That caprice serves as Ventris’s curtain-opener, and it’s a knock-out: beginning as a huskily glowing, low-register legato lament, then moving upwards into gloriously luminous soprano tones, and onwards into a toe-tapping dance leaping between rhythms, registers, timbres and tone colours, painting a compelling emotional world as it goes; and while Ventris’s technical aplomb is hardly hidden under a bushel over this piece, it’s out front and centre, in all its polished glory, in works such as Beamish’s 1998 competition piece, Penillion, Elisabeth Lutyens’s (1906-1983) ear-grabbing Echo of the Wind from 1981, and the fast-changing rhythms, moods and tempi of Elizabeth Maconchy’s (1907-1994) Five Sketches from 1983. Not that virtuosity tends to be the take-home point as you listen, given that ultimately it’s always at the service of the music’s soul.
For the playlist, I’ve given you the Bacewicz, followed by Boreal – an evocation of an Antarctic landscape, blending the influences of Irish and Nordic folk music for strings.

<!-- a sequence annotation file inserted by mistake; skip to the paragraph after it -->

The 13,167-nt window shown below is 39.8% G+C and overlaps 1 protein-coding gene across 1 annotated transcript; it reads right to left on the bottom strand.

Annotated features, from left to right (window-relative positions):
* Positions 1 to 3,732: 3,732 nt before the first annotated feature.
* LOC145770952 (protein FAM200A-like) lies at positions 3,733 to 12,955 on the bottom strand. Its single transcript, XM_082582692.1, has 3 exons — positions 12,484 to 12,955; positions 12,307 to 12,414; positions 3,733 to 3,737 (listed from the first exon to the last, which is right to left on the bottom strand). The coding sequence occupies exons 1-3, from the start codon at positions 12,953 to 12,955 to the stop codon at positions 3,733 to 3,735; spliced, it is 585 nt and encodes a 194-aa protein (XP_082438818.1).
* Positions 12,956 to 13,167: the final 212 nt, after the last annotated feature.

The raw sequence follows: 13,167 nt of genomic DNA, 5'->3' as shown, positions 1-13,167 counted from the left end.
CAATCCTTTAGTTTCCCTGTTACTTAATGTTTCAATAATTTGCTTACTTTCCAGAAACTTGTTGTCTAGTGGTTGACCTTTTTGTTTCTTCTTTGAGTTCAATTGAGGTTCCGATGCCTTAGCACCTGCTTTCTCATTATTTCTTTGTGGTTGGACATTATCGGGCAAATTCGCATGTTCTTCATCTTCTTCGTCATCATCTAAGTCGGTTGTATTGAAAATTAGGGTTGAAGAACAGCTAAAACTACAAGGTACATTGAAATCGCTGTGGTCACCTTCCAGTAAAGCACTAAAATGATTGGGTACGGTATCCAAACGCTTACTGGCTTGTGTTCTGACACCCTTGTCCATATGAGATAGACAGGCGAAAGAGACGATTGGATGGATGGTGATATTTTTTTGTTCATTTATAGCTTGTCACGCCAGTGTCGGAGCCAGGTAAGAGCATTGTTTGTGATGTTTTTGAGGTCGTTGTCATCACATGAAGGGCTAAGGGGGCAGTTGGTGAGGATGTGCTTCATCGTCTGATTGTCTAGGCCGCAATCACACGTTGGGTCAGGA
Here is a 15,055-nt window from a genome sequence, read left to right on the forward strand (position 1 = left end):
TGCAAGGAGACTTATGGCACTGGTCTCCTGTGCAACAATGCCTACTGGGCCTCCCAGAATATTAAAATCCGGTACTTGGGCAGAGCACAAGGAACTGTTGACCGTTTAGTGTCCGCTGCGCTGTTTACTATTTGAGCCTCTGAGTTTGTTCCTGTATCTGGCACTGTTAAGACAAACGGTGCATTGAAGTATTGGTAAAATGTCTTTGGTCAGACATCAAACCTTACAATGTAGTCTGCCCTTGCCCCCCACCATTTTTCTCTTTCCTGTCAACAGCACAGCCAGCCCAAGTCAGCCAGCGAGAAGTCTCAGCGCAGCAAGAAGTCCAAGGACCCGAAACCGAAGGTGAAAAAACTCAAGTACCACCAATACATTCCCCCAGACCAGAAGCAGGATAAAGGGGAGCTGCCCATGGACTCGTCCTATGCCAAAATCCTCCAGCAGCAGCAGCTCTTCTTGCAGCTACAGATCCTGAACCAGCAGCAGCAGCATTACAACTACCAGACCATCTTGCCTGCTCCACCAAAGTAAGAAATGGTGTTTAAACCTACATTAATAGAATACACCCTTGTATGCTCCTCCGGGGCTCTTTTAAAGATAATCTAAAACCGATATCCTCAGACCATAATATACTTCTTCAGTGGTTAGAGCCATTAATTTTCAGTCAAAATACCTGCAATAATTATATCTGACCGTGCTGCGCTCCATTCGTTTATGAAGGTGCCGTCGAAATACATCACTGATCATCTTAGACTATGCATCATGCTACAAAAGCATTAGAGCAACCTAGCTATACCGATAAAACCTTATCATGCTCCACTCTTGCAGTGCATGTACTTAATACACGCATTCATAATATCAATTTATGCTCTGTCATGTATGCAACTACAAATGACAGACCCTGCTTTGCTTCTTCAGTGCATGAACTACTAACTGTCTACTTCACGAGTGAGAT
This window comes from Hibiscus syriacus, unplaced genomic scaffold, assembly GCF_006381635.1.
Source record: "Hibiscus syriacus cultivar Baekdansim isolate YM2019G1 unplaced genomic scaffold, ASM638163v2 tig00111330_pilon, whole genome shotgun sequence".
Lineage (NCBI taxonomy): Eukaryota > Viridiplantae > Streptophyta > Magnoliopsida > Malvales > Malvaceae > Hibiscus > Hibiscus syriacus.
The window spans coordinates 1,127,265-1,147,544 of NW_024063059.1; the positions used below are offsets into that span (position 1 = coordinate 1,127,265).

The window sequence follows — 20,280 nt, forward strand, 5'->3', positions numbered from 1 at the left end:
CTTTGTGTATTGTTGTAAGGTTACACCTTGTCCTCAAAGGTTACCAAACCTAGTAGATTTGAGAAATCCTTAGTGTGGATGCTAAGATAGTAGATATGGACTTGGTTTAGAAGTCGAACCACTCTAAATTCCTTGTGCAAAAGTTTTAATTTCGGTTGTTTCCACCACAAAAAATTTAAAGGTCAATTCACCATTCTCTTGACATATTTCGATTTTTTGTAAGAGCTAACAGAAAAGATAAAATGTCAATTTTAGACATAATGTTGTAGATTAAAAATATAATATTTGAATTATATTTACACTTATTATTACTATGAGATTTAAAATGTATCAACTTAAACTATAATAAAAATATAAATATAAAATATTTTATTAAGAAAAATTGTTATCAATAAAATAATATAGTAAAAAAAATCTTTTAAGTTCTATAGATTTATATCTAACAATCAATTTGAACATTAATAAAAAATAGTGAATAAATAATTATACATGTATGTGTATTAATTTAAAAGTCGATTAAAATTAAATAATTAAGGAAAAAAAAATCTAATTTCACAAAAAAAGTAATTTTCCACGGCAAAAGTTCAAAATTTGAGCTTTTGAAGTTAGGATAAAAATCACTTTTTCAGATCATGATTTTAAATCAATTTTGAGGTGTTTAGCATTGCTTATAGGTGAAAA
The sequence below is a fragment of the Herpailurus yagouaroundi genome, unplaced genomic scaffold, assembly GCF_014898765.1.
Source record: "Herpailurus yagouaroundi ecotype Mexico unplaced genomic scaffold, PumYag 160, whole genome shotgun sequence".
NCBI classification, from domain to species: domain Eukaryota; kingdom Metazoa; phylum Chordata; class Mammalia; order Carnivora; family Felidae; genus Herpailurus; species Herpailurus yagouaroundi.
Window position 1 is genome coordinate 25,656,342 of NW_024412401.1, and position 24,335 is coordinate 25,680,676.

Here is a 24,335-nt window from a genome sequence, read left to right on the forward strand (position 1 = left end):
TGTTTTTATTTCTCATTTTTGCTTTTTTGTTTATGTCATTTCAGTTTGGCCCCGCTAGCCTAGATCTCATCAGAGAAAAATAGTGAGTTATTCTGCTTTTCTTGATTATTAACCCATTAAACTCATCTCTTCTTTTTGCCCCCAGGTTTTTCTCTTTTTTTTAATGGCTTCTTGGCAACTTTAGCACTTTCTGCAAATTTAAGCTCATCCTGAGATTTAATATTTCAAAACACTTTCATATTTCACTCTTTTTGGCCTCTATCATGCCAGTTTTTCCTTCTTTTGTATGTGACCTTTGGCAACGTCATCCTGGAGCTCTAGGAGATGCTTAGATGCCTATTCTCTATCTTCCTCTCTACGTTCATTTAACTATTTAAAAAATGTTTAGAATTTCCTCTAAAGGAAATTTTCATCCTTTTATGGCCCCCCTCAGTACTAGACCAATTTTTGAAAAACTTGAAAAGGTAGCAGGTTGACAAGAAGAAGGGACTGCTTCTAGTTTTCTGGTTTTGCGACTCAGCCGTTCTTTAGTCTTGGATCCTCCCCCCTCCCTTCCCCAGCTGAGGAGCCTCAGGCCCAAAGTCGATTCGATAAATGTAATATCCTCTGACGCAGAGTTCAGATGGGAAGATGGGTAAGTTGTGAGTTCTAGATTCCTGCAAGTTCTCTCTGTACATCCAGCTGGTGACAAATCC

Beethoven Stravinsky Violin Concertos
A new release from Vilde Frang always brings something new and interesting to the table, whatever the repertoire, and this very much fits that pattern. For starters, while the Beethoven and Stravinsky coupling may not be a complete first – Hilary Hahn has done it too – it’s certainly fresh-feeling. Although really, the most exciting pairing is the one between Frang and Pekka Kuusisto, because Kuusisto is equally an artist guaranteed to be thinking outside of the box, his concerts fizzing whether he’s on the conductor’s podium or on his own violin.